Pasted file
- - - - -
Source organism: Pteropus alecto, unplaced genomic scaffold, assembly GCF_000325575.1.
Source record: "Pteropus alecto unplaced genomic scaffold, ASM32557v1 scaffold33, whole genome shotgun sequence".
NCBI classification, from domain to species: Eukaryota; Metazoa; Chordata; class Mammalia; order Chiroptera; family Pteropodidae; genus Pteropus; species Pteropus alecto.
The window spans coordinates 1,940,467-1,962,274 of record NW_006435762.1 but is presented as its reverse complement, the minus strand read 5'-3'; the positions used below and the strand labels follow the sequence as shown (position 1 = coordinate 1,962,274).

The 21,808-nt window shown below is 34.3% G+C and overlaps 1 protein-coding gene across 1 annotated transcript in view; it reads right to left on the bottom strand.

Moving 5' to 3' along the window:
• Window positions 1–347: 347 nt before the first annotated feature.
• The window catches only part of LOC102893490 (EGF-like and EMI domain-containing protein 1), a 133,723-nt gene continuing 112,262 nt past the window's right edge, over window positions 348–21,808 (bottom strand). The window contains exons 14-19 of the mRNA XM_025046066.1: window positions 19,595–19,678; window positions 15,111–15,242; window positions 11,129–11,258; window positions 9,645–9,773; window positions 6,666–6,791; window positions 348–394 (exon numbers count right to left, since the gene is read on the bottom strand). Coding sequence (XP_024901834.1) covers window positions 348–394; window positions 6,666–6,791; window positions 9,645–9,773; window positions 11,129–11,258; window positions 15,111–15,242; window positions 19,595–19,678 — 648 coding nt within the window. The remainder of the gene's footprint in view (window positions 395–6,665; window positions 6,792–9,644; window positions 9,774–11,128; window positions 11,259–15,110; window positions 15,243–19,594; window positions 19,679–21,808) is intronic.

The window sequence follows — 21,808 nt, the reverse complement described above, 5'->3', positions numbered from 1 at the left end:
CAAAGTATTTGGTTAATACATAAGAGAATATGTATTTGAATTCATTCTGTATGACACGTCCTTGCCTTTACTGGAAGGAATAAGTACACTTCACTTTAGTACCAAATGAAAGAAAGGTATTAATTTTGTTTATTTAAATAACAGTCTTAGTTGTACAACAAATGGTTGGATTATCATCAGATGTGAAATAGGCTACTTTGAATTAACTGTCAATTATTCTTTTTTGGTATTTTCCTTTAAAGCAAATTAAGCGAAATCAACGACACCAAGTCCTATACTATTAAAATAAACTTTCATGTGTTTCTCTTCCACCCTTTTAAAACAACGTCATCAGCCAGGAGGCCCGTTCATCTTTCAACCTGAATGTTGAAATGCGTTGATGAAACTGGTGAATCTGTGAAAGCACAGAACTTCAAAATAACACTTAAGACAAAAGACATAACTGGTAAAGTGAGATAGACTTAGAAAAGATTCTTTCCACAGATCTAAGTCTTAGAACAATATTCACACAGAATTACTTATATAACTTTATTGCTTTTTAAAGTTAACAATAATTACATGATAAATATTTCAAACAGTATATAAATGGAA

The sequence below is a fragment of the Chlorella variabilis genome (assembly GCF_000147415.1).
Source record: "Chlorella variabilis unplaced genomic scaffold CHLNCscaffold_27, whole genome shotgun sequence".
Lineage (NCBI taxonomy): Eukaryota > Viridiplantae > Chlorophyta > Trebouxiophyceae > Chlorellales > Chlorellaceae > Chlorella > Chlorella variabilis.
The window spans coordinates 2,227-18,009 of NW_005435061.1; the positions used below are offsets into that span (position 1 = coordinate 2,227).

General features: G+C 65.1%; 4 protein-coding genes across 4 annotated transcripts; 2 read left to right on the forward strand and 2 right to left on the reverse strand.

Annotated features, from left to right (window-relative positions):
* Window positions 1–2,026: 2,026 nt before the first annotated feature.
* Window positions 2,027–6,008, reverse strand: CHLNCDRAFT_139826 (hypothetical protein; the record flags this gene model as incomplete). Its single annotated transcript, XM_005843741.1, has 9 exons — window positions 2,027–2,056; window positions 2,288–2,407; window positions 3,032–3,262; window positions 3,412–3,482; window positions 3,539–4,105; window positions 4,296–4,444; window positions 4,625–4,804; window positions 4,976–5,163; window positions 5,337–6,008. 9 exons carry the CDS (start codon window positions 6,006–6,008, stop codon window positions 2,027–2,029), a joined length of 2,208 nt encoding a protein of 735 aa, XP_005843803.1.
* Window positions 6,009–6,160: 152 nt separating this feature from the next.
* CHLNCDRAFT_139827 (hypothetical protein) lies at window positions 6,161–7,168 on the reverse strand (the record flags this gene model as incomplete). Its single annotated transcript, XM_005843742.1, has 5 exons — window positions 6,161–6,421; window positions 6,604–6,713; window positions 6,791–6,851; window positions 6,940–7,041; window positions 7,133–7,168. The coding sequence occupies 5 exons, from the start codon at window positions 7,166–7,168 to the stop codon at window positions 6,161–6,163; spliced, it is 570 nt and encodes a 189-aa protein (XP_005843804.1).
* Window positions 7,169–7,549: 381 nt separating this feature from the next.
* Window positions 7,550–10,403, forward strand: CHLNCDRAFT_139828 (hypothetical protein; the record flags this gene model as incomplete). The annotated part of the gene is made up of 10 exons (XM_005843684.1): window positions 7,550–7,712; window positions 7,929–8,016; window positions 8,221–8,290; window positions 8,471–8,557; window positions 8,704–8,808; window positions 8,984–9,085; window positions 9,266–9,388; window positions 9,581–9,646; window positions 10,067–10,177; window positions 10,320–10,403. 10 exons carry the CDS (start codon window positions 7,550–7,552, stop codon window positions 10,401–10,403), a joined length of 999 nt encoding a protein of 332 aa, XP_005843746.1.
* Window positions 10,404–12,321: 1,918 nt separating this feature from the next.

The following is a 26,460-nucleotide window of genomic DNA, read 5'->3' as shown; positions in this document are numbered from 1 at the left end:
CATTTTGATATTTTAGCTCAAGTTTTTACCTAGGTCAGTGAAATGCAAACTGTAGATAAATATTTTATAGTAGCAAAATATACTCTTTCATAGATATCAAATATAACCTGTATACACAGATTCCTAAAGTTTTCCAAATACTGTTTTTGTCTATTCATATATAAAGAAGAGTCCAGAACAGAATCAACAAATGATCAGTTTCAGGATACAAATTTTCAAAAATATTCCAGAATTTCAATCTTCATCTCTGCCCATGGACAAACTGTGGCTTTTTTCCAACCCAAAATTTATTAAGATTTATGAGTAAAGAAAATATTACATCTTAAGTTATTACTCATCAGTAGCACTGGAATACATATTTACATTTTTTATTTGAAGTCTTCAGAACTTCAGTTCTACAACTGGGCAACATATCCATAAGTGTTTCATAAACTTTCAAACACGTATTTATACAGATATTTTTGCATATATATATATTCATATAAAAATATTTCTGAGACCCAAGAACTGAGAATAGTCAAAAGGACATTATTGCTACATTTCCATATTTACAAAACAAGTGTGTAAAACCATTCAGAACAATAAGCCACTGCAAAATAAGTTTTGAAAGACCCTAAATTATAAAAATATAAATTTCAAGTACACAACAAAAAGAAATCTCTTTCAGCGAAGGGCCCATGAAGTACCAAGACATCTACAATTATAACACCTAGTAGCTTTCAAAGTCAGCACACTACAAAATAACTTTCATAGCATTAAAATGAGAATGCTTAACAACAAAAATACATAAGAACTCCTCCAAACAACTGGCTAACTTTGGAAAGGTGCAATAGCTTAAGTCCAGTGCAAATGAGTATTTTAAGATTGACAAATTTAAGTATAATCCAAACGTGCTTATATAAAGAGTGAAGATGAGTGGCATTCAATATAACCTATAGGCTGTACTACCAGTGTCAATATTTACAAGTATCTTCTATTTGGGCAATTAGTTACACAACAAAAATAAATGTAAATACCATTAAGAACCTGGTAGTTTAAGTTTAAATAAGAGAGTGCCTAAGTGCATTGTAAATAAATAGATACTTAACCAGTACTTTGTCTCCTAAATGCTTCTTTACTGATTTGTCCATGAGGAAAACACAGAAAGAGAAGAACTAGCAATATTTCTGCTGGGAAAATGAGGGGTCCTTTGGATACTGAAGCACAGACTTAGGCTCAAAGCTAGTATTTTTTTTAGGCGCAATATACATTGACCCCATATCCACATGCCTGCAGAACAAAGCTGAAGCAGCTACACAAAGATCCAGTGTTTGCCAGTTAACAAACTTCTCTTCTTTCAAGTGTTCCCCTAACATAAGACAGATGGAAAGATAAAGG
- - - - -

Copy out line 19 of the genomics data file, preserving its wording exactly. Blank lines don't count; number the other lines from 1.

* Window positions 6,009–6,160: 152 nt separating this feature from the next.